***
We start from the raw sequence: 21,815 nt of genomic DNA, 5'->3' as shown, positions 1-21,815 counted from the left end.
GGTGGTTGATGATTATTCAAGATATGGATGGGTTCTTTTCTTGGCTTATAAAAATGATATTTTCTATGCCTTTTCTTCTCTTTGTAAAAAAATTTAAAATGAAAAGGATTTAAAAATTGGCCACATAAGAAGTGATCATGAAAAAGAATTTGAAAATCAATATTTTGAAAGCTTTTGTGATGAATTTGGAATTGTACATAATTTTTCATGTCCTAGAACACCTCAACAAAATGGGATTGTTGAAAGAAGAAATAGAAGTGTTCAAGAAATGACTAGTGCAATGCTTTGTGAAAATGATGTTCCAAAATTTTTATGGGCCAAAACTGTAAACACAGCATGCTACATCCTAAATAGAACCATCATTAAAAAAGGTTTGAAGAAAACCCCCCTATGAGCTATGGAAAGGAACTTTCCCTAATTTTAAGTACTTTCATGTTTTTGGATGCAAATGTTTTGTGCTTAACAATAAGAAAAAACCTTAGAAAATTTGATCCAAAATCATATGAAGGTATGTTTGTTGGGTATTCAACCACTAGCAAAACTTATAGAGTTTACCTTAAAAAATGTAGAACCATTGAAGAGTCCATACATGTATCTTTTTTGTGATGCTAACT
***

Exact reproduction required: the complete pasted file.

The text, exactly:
We start from the raw sequence: 21,815 nt of genomic DNA, 5'->3' as shown, positions 1-21,815 counted from the left end.
GGTGGTTGATGATTATTCAAGATATGGATGGGTTCTTTTCTTGGCTTATAAAAATGATATTTTCTATGCCTTTTCTTCTCTTTGTAAAAAAATTTAAAATGAAAAGGATTTAAAAATTGGCCACATAAGAAGTGATCATGAAAAAGAATTTGAAAATCAATATTTTGAAAGCTTTTGTGATGAATTTGGAATTGTACATAATTTTTCATGTCCTAGAACACCTCAACAAAATGGGATTGTTGAAAGAAGAAATAGAAGTGTTCAAGAAATGACTAGTGCAATGCTTTGTGAAAATGATGTTCCAAAATTTTTATGGGCCAAAACTGTAAACACAGCATGCTACATCCTAAATAGAACCATCATTAAAAAAGGTTTGAAGAAAACCCCCCTATGAGCTATGGAAAGGAACTTTCCCTAATTTTAAGTACTTTCATGTTTTTGGATGCAAATGTTTTGTGCTTAACAATAAGAAAAAACCTTAGAAAATTTGATCCAAAATCATATGAAGGTATGTTTGTTGGGTATTCAACCACTAGCAAAACTTATAGAGTTTACCTTAAAAAATGTAGAACCATTGAAGAGTCCATACATGTATCTTTTTTGTGATGCTAACT